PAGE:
When things are working properly, your blood flows freely through your body, delivering oxygen to your organs and flushing out the waste products created by your body’s metabolic processes. But, if you get a cut, scrape or injury, blood in your arteries and veins (veins return blood from the body to the heart; arteries transport blood away from your heart) will clot to block your blood vessels and stop you from bleeding out.

But, when your arteries or veins get blocked when you aren’t injured, you need medical intervention. Otherwise, you can face complications such as strokes, heart attacks, organ damage and even limb loss. On certain occasions, as we mentioned earlier, blood clots can kill you by traveling to your lungs (pulmonary embolism), interfering with your ability to breathe.

Blood clots form in blood vessels—either your deep veins or your arteries. Typically, they form after your blood vessels get damaged, triggering a reaction in your body. This reaction involves a mix of platelets and clotting factor proteins.

Bloodclots Risk Factors

Anyone can develop a clot. But certain issues raise your risk. About 8% of the population experiences hypercoagulation, a condition that makes your blood clot more often. But for those of us who don’t face this concern, pregnancy, heart disease and cancer could all increase your risk.

Still, even your lifestyle could be an issue. Being stuck in bed for extended periods makes bloodclots more likely to form. Any damage to your blood vessel walls, either due to injury or surgery, could also spell trouble. Finally, while research is ongoing, prior COVID infection seems to trigger an inflammatory response that could make your blood more likely to clot.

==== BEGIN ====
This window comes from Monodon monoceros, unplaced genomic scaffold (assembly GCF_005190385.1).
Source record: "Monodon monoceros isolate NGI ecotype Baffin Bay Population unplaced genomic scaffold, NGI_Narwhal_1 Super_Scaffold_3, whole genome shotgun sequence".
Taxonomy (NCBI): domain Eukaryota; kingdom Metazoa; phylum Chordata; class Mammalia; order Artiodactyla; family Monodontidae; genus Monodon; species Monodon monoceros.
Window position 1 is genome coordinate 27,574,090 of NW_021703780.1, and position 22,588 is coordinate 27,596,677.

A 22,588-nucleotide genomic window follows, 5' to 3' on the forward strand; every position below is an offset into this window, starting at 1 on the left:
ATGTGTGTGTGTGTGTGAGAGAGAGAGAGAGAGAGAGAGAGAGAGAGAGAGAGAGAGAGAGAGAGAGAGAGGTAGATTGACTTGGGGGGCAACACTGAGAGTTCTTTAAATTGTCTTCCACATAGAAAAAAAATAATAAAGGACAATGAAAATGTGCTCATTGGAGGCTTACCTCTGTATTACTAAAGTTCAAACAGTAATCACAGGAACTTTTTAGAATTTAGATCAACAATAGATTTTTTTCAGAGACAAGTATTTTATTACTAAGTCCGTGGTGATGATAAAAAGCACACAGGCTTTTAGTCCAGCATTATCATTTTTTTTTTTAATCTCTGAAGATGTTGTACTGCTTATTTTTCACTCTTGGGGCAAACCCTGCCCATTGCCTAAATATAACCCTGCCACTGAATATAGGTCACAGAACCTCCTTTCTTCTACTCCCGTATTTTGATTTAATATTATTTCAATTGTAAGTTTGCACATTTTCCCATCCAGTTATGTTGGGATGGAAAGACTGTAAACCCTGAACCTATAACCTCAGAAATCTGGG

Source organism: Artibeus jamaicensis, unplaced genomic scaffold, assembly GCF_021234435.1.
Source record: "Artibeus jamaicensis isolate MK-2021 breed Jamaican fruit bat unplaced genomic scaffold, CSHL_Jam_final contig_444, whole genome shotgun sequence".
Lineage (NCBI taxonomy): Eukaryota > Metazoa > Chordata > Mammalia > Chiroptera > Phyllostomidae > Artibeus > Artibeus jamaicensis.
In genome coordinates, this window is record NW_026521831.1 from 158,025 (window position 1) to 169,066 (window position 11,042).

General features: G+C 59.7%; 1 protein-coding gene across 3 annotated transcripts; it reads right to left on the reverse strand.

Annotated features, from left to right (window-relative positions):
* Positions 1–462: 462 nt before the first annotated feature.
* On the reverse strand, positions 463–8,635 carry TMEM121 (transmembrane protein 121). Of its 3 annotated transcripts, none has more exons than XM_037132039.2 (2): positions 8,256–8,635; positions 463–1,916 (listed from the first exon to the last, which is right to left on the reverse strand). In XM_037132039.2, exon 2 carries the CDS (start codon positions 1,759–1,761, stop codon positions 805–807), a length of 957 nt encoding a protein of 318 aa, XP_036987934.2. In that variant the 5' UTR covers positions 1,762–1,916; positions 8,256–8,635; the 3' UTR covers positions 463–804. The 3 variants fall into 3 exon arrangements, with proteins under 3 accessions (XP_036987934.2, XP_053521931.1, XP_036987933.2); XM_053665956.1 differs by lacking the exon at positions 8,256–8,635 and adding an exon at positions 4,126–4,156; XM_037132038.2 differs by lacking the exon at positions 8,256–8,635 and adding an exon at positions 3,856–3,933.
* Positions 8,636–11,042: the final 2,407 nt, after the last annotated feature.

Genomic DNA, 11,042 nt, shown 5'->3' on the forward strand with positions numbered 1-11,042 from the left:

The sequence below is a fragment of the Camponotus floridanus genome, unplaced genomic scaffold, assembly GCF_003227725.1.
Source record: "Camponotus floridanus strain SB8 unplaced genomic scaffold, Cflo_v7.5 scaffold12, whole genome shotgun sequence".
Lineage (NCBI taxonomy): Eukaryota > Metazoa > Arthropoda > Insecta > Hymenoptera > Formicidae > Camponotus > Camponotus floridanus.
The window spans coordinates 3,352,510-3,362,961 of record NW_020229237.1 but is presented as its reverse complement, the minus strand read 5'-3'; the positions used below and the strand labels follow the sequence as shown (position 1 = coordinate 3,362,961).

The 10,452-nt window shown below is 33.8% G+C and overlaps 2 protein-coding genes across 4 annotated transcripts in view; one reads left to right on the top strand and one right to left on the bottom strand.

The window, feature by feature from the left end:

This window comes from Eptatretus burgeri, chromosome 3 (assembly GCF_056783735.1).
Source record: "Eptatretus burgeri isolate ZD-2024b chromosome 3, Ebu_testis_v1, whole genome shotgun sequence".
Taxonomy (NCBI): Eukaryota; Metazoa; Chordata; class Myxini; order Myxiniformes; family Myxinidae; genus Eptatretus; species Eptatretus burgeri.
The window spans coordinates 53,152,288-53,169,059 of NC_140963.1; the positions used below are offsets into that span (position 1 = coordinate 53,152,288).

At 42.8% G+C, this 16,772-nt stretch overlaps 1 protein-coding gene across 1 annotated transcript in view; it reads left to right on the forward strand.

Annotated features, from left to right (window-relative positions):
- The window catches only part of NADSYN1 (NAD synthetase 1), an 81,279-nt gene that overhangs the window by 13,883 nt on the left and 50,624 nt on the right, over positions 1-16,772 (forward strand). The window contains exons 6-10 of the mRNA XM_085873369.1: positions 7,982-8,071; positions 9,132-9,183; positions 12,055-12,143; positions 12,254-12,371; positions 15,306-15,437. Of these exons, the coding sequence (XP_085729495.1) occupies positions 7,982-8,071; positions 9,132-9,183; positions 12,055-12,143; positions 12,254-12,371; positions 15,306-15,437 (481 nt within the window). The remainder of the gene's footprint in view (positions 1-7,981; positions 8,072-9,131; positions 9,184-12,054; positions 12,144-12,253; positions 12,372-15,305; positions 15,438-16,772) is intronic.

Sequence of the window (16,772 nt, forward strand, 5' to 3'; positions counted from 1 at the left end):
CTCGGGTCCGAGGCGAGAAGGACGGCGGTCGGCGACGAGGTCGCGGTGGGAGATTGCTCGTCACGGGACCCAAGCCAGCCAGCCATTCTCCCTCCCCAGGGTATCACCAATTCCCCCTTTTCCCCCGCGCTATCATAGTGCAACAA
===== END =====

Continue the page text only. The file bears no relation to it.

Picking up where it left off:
Warning Signs and Symptoms

Since a blood clot in your legs can break free and travel to your lungs, it’s very important to recognize the early warning signs. With a clot, you may notice a hard lump in your leg, which could also display inflammation. When the affected vein is near your surface.

When your surface veins are impacted, some people describe clots as feeling like thin sausages. And, in many cases, the skin on top of that bulge appears red in color. If you notice any of these signs, seek immediate medical attention. Otherwise, you’re at risk for serious medical complications and health concerns.

How Do Blood Clots Cause Health Problems?

As we mentioned, problematic blood clots form when the connection between platelets and clotting factor proteins goes awry. Platelets are objects in your blood that group together and stick to the walls of your blood vessels when needed.

Clotting factors are proteins in the blood that trigger a reaction to makes platelets and red blood cells stick together. Typically, other proteins in your body make that reaction stop, so your clot only reaches the size needed to prevent excess bleeding.  But when damage to your blood vessels impacts that reaction, clots may grow unchecked, leaving you at risk for clotting conditions like DVT.

Arterial clots and DVT

We can’t always predict who will be affected by blood clots, or when those clots will form. But we do know certain factors that can increase your risk for clots:

  • Prolonged immobility, as with long airplane flights
  • Having thick blood (hypercoagulability.) Often, you only discover your blood is thick after developing a clood clot. But in some cases, hypercoagulability causes chest pain, dizziness, slurred speech and shortness of breath. Usually, this condition is a symptom of other diseases, including vascular diseases suches as polycythemia.
  •  Arm or leg surgery
  • Casting a broken bone
  • Trauma
  • Smoking
  • Being pregnant
  • Diabetes
  • Obesity
  • High blood pressure
  • High cholesterol
  • Age
  • A family history of peripheral artery disease (PAD), stroke or heart disease.